UPDATE: A memorial for Zazu will be held on Sunday, September 17th at Fort Houston in Nashville. Zazu’s family and friends have asked anyone wishing to make a donation for the service and Zazu’s remaining medical expenses to visit her YouCaring site.
Zazu, born Jessi Zazu Wariner, died surrounded by friends and family at Centennial Hospital in the singer’s native Nashville, The Tennessean reports.
“Yesterday I said goodbye to my best friend, longtime partner in crime and hero, Jessi Zazu Wariner,” Those Darlins drummer Linwood Regensburg said in a statement. “She maintained a sense of humor and a commanding presence up until and through her final moments. She was in the company of those who cared deeply about her and who she cared deeply about.”
Over the course of three albums, Those Darlins won both critical acclaim and an ardent fanbase thanks to the group’s ability to blend elements of alt-country, Appalachia, garage rock and punk in their music.
Those Darlins’ self-titled 2009 debut quickly established them as a band to watch – raw, spit-flecked takes on bluegrass and country like “Wild One” and “Snaggle Tooth Mama” had loads of punk attitude, but also savvy blend of pop and tradition. On their 2011 follow-up Screws Get Loose, they leaned in to their garage rock influences, cranking the electric guitars on the scuzzy title track and calling up some girl group-style pop while banishing a suitor to the friend zone in “Be Your Bro.” Their most recent full-length, 2013’s Blur the Line, expanded their sonic template farther, mixing Zazu’s snarl with softer, gauzy textures and more straightforward balladry.
Two years later, in December 2015, Those Darlins announced their breakup; it was during their farewell tour in February 2016 that Zazu began hemorrhaging, and a month later she was diagnosed with cervical cancer, the Nashville Scene writes.
In December 2016, Zazu revealed that she was battling cervical cancer in a video that crowd-funded to help pay medical costs in her fight against the disease. A T-shirt that the singer designed, with the phrase “Ain’t Afraid” emblazoned it, helped raise $50,000.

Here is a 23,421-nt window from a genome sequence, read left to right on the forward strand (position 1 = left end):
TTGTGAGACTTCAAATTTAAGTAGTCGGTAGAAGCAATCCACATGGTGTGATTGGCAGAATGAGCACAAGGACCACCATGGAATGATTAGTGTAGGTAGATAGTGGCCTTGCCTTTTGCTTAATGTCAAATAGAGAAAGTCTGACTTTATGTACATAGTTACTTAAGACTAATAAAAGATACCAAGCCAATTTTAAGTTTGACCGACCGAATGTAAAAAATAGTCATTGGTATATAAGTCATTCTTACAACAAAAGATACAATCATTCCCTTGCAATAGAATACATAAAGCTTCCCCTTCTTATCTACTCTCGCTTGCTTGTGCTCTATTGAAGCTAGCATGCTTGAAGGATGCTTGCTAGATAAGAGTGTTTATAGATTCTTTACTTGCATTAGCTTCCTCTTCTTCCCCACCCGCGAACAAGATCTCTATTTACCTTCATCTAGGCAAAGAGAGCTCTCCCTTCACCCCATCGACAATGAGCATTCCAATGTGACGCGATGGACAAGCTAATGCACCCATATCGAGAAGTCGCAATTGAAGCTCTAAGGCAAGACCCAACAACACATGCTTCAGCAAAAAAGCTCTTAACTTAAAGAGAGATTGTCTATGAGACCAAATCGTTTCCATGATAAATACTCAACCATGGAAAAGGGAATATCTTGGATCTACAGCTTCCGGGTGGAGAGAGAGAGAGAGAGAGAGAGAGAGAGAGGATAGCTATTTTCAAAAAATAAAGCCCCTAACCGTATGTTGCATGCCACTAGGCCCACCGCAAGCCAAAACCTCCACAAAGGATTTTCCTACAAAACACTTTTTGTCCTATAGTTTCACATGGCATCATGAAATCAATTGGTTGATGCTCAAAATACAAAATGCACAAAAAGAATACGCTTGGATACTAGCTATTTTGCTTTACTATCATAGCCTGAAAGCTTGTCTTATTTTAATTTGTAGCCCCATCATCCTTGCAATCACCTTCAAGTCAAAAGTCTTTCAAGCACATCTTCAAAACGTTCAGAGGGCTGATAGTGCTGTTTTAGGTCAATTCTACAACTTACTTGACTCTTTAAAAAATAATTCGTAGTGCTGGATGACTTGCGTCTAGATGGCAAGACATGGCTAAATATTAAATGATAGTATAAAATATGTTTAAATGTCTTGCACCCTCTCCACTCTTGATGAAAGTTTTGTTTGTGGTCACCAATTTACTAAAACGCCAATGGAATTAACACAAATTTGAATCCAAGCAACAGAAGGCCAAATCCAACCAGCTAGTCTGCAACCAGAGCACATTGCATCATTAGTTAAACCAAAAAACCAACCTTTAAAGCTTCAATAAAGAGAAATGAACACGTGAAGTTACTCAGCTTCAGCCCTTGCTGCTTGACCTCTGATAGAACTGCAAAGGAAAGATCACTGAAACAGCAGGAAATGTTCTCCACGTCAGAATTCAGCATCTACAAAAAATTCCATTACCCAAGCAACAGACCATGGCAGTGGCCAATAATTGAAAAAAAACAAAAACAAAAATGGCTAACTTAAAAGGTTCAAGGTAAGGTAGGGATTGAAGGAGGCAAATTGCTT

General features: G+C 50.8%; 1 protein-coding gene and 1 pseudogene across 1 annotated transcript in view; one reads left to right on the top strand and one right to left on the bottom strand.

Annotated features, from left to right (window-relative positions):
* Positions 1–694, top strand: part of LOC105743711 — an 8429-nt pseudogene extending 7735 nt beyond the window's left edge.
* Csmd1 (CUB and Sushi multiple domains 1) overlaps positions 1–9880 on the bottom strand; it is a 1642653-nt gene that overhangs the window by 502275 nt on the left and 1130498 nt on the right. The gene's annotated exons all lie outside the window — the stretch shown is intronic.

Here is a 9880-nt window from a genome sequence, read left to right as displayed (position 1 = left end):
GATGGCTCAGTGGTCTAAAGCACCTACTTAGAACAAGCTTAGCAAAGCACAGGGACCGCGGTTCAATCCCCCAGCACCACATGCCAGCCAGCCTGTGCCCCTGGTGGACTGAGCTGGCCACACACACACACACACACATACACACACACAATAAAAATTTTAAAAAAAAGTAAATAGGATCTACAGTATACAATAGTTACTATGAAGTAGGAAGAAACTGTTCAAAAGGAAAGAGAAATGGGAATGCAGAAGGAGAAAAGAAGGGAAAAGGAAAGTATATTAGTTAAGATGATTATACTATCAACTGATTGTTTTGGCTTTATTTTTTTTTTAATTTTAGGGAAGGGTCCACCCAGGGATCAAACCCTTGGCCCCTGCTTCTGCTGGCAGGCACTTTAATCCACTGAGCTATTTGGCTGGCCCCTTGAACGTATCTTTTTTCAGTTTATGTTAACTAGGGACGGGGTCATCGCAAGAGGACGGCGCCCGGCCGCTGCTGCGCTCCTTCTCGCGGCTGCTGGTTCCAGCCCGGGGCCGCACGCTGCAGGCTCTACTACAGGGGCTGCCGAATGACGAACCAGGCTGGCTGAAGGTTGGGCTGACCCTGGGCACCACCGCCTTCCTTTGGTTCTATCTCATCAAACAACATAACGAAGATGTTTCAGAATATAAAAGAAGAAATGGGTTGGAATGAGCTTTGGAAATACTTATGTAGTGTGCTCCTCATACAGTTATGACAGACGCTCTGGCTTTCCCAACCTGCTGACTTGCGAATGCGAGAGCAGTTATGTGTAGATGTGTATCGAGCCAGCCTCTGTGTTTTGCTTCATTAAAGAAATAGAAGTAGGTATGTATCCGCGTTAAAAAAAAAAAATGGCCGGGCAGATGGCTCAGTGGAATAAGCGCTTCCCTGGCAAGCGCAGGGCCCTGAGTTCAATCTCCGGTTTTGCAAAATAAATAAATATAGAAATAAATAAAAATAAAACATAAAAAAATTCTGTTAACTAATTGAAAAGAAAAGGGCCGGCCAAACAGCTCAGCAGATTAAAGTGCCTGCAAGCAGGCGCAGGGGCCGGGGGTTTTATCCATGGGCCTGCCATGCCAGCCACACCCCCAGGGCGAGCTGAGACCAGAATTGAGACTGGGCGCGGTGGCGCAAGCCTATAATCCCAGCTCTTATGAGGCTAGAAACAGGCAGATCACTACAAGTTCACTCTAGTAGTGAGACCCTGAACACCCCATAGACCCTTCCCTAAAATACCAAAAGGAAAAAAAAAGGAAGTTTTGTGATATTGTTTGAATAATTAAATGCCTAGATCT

“This is typically what they would call a ‘no cure scenario,'” Zazu said in a statement at the time, “but I refuse to believe that to be the case. I feel healthy, happy, hopeful, determined, positive, and full of sparks and nails. In a sense: there’s a tumor growing on my body, I don’t know what lays in store, but I ain’t afraid anymore. Yes, I guess I am a mystic mind after all.”
The singer also detailed her cancer battle in a Nashville Scene cover story in June.
“Before I felt defeated, because I had put so much energy into the band, and it was imploding. I didn’t think anybody heard what I had been trying to say all those years,” Zazu said in June. “But after the ‘Ain’t Afraid’ video, I realized people had heard me the whole time. They wrote me about how our music impacted their lives in a significant way. I don’t have words to say how much that meant to me.”
“Shout-out to your contagious spirit that inspired all who crossed it,” Regensburg said following the musician’s death. “Shout-out to the creative dynamo who continued to flourish even against insurmountable odds. Shout-out to all the little triumphs over the last 16 months. Shout-out to the ridiculous van rides and the fights and to the fact that we never turned our backs on one another over the last decade. Shout-out to the dreams we made and the ones left to come. And shout-out to all of you who have supported her until the end.”
A memorial for Zazu will be held on Sunday, September 17th at Fort Houston in Nashville. Zazu’s family and friends have asked anyone wishing to make a donation for the service and Zazu’s remaining medical expenses to visit her YouCaring site.